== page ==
Paper copies are available on Health Sciences Library Reserve for a 24 hour checkout time. Any duplicate copies of textbooks are available and subject to regular check out times.
Please be aware of the user limits on electronic textbooks. They are different depending on textbook and platform. We make note of any user limits.
Unfortunately, we don’t have all the books required for every class. If we don’t have your textbook, there are several avenues you can use to find a copy, which are all clearly labeled on each class page.
If you need help accessing any of the textbooks, email email@example.com.
Read about the 2019 Big XII Conference; our first Excellence Grant recipients; MU Celebrates MLK speaker Bree Newsome; and stories featuring students, faculty and staff from across Mizzou.
Did you know that the Health Sciences Library has a rare book room? The Donald Silver Rare Book Room was donated to the library by the Department of Surgery in honor of Dr. Donald Silver, an emeritus professor. lt is located on the third floor of the Health Sciences Library, directly adjacent to the elevator. Viewing hours of rare books in the collection or of the room itself are available by appointment. Items can be used for research purposes and under limited conditions borrowed or scanned for use with the permission of the Rare Book Librarian or the Director of the Library, Deb Ward.
A “rare” book is considered rare because of the scarcity of item, not because of its dollar value, although at times that can be considerable. Rarity is based on a few factors: that there are few exemplars in existence, that they are primary source materials, that the intellectual content of the materials is significant, or they are old and fragile. Any one or more of those factors establishes that an item is “rare.”
The items in the Rare Book Room at HSL are placed there if they are printed before 1900 or are selected by the Director or HSL Librarians. Criteria for selection can also include considerations such as special examples of binding, fine paper, printing, or because they contain significant illustrations. Some titles are fascimilies, expertly reproduced copies, of important manuscripts and early printed books.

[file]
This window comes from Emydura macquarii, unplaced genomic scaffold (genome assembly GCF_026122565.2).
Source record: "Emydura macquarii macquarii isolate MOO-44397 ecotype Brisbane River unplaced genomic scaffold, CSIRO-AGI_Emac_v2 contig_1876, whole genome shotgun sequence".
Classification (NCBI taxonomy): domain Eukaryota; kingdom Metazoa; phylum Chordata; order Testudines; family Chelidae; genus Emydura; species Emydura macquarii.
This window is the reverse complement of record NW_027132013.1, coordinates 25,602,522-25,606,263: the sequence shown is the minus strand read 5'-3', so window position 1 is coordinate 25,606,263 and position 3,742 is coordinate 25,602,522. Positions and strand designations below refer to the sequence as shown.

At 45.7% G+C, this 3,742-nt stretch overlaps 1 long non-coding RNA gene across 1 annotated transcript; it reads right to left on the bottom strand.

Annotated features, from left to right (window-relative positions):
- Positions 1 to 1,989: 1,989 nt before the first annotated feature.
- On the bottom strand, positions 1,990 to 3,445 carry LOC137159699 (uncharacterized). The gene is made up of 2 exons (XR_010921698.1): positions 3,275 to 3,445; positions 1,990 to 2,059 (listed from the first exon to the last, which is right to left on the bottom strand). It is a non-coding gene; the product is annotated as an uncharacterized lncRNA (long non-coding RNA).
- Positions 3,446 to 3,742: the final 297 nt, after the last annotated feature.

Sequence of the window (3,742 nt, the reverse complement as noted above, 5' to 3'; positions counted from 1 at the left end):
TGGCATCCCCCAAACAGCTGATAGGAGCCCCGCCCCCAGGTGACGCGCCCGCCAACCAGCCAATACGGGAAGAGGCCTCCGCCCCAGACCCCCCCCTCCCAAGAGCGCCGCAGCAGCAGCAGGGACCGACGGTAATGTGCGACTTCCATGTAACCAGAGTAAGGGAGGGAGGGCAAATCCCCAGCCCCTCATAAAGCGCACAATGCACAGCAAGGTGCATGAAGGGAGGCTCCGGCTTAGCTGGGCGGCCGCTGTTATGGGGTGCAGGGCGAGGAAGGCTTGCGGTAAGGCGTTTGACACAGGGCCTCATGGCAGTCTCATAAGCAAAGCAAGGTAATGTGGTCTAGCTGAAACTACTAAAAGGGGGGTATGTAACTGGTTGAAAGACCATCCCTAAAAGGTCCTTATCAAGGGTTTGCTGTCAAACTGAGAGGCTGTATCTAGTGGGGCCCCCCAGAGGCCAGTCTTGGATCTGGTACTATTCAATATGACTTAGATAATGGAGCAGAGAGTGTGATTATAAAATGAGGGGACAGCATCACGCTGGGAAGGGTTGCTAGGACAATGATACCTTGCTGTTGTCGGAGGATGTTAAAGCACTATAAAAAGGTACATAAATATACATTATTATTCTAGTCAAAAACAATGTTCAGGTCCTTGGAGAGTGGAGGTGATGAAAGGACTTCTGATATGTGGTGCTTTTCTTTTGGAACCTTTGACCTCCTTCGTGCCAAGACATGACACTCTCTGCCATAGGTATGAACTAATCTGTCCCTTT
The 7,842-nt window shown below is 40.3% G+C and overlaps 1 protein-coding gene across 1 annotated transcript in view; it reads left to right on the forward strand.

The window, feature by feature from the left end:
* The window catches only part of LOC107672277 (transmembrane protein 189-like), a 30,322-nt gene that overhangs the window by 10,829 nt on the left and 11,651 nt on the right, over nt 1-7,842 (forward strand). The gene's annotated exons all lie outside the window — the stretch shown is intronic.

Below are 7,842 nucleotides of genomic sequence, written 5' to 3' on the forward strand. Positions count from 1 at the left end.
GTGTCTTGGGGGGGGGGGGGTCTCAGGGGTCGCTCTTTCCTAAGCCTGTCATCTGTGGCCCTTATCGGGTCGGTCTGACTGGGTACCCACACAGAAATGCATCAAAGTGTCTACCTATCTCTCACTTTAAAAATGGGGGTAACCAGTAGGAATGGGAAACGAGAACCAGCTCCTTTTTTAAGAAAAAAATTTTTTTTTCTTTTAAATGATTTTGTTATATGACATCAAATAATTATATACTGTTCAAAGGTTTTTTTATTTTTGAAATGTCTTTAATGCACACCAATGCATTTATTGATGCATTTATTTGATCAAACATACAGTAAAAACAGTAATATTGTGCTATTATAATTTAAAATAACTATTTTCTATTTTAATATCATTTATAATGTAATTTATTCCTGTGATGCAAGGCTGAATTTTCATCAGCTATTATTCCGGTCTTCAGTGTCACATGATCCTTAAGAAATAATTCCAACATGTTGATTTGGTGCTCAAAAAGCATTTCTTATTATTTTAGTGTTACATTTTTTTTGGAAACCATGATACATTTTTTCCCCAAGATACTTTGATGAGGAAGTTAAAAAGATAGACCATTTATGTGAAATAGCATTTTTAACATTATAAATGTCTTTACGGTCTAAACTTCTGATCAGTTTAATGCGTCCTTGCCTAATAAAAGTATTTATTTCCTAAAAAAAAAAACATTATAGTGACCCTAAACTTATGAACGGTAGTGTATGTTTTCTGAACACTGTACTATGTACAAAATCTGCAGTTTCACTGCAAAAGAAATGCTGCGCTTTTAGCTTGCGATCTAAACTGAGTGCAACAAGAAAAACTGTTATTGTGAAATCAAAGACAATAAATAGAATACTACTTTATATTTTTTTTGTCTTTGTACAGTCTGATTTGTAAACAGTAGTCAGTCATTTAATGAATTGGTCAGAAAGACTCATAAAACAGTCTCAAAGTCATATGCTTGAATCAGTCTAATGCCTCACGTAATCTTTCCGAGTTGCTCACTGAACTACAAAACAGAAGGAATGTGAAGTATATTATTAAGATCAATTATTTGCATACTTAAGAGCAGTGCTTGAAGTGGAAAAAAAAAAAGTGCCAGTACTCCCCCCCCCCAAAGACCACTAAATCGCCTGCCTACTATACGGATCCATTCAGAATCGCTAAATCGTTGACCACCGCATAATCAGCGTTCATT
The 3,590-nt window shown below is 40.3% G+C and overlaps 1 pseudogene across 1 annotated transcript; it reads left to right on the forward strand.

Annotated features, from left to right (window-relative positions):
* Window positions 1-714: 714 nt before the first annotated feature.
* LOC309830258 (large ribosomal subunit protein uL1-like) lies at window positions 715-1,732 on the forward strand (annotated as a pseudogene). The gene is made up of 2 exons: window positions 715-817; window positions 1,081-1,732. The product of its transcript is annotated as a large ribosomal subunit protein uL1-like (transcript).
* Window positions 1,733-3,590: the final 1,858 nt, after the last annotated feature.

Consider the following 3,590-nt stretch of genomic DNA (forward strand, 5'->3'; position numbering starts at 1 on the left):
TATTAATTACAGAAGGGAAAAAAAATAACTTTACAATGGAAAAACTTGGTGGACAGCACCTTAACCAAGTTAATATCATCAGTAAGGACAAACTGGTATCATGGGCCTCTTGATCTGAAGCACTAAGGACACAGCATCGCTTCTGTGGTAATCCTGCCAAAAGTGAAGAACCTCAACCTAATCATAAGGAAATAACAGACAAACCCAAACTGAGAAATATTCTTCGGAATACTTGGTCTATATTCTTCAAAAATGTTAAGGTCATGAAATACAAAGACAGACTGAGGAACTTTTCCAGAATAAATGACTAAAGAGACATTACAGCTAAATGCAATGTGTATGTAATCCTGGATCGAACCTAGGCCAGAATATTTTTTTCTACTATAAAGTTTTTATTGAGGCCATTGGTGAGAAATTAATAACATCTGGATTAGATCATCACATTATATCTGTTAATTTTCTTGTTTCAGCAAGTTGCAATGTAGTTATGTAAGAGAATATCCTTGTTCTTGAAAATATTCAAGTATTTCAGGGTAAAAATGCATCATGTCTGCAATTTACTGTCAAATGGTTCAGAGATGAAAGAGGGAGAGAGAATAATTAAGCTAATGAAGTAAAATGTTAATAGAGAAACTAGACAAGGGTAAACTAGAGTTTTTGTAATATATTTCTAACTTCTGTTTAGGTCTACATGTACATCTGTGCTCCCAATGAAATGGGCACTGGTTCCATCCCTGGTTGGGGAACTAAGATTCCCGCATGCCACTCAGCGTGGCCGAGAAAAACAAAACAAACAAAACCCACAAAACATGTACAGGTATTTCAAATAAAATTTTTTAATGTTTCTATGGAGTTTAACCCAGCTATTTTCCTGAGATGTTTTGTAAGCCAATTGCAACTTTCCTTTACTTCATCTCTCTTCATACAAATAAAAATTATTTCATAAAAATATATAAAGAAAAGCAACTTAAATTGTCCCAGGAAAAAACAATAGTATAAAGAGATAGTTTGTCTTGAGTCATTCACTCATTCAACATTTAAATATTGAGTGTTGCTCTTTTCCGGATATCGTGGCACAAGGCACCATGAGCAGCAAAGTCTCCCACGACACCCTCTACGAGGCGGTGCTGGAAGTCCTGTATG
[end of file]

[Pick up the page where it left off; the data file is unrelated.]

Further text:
An item is given rare book status and retained in our library if the item affords a needed perspective on contemporary studies, or provides the opportunity to learn about early developments in the field of medicine. Other criteria include providing a historical focus on the patient, the medical environment, or medical institutions. Items, which identify a historical person or trends in medicine, or have a historical background to technological breakthroughs, are also given rare book status. We are particularly interested in collecting items relating to early medicine in Missouri.
Many of the books in our collection were donated by Clarence Martin Jackson, a former graduate of the University of Missouri. He received a B.S. in 1898, an M.S. in 1899, and an MD in 1900, all from Mizzou. He became dean of the Medical school from 1909 to 1913, and spent the rest of his career at the University of Minnesota. Jackson left over 12,000 items from his personal collection to the University of Missouri Libraries, including many of the volumes in the HSL Rare Book Room. Other books in the collection have been donated by many generous supporters over the years, or were originally purchased for the use of students and faculty in the medical and nursing programs.
This exhibit highlights some of the important works from our collection.
The works on exhibit are:
The Health Sciences Library will be running on holiday hours this weekend.
Sunday, May 26th: 1pm-5pm
All University Libraries are closed on Monday, May 27th, in observance of Memorial Day.
We will resume normal summer hours, 7am-10pm, on Tuesday, May 28th.